S.T.C. History

From the 1930s to today.
S.T.C. in Australia was an independent subsidiary of STC in the UK. They started out importing radio components into Australia in 1923. By the 1930s the had begun to manufacture radio receivers and telephone equipment. They later expanded to manufacturing valves (tubes) and military equipment until 1987 when it was purchased by French company Alcatel.

If you have Telstra wall phone in your home, chances are it was made by Alcatel... A litte vestige of STC still in most Australian homes.

A little piece of trivia here... On many of their sets the first digit of an S.T.C. radio model number indicated how many valves the set used. This 5030 has 5 valves. A 630 say, would have 6 and the 830 model had 8.

And if 8 valves seems like a lot consider this... In 1938 S.T.C. produced a 1030-K model which used a ludicrous 11 valves in its design.

1030 K was probably the price tag too.

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ill titleS.T.C. 5030

Stately Lady.

ill_1This is a radio with a story to tell and I hope to unfold it here as I set about restoring this classic 1930's console.

A month or two back I attended an Auction held by the local Historical Wireless Society.

A number of incomplete (but still quite restorable and decent sets) had gone for only $10.00 when I put in a bid on a very attractive HMV set. But unfortunately the HMV proved too attractive to resist for a number of buyers and bidding soon went out of my price range.

Just when I thought I wouldn't be bringing anything home I managed to snag this lovely console model built by Standard Telephones and Cables Australasia Ltd in 1937 paying a mere $25.00 for it.

The cabinet was a little shabby and needed some restoration work but it was essentially intact and working. (Sort of!)

The 5030 has Medium and Shortwave, with a clever user interface. The different bands are printed on two seperate dial glasses stacked one atop the other. When switched to Medium Wave the upper dial glass is lit with a white light and when switched to Short Wave the lower glass is lit instead and with a red light to help you tell the difference.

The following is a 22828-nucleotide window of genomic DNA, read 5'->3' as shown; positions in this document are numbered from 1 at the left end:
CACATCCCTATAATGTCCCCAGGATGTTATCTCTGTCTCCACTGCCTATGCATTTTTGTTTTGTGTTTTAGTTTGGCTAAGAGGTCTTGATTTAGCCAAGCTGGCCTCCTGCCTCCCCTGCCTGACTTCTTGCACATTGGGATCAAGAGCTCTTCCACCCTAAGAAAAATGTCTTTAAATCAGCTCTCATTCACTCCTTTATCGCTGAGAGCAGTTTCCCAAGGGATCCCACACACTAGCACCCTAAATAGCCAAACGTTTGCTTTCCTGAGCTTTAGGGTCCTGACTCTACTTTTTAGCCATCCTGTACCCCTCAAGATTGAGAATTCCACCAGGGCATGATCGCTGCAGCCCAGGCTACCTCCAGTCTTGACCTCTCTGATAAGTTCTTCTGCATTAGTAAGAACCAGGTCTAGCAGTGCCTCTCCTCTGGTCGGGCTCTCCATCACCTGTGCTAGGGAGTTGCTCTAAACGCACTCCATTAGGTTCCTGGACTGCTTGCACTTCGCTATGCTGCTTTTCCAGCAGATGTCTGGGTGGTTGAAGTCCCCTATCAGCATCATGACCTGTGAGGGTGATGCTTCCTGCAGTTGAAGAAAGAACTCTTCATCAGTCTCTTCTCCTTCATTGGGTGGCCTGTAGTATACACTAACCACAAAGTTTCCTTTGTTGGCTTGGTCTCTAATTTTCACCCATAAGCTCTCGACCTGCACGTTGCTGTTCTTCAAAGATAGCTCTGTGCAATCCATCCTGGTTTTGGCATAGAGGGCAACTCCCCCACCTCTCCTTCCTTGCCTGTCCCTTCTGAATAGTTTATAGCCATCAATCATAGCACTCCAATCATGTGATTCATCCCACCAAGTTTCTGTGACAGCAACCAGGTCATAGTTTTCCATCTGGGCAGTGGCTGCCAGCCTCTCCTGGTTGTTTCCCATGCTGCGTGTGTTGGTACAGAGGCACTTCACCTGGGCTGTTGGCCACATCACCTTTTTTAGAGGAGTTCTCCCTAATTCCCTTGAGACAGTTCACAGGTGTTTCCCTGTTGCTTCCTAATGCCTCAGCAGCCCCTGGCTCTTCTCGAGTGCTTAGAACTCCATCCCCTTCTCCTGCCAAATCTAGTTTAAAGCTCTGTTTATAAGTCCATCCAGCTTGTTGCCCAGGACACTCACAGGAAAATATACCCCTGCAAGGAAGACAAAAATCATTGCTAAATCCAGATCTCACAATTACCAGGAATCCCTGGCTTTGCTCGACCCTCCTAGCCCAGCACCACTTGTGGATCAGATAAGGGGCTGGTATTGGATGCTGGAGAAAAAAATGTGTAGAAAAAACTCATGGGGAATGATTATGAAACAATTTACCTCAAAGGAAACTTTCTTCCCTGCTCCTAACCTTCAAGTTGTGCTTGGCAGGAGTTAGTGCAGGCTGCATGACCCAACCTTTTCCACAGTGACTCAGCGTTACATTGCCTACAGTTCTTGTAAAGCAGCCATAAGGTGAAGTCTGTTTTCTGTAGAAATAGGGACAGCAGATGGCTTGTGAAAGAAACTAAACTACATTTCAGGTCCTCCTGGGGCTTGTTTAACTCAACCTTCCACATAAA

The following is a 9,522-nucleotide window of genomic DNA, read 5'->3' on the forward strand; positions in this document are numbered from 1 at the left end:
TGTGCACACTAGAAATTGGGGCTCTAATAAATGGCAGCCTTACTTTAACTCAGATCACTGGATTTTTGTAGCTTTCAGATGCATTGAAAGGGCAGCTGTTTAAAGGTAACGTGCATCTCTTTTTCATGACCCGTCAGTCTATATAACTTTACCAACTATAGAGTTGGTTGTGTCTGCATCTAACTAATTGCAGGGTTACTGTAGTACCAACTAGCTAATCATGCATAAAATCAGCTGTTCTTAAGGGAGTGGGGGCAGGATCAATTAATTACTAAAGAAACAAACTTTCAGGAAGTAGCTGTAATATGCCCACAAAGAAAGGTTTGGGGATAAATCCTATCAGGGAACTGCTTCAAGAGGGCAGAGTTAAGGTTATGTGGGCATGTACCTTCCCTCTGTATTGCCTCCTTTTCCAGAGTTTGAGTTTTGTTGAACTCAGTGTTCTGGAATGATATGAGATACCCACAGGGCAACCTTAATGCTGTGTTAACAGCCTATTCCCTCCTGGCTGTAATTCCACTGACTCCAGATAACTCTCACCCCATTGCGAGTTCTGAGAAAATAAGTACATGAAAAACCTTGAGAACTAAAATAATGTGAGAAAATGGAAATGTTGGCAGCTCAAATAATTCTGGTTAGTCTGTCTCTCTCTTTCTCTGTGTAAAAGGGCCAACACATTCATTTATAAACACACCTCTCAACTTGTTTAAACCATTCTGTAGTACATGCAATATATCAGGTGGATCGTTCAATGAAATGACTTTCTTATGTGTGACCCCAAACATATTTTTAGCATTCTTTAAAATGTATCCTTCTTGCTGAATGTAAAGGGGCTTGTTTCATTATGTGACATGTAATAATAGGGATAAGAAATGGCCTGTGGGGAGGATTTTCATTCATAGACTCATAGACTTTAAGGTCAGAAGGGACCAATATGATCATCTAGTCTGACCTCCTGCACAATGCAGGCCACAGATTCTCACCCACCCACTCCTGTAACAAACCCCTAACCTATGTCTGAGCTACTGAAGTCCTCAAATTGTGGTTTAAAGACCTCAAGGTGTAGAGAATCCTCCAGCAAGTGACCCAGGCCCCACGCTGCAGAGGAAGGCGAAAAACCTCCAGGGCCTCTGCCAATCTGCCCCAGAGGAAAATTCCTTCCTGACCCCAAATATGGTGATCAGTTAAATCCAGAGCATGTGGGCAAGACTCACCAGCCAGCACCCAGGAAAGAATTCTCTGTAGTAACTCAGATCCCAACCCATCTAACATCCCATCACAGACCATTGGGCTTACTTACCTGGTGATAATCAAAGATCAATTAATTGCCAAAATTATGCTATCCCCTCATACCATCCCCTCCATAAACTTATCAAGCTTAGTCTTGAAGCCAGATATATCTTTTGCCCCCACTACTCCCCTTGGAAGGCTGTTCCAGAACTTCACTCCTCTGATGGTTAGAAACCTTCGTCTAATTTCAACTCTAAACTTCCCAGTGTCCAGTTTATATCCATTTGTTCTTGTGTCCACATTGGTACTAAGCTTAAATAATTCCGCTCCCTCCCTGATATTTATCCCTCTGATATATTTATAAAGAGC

An outstanding feature of this model is the "Acorn" style bakelite knobs. These are in excellent condition and really stand out from the pack.

Most surprising was the fact that the chassis was very clean, in excellent condition and a small amount of restoration work had already been done on it. Meaning that after a short inspection by a fellow collector she was able to be switched on and started bringing in the tunes albeit with a lot of scratching and squawking.

The next step was to set about a complete restoration of both cabinet and chassis.

It took a while before I had the time and resources to look hard at this radio and try to nut out the different problems, the most perplexing of which was a crackle that would occur any time the chassic experienced even the smallest vibration. I couldn't seem to narrow down the cause and in the end I decided to turn the chassis over to a professional to look at.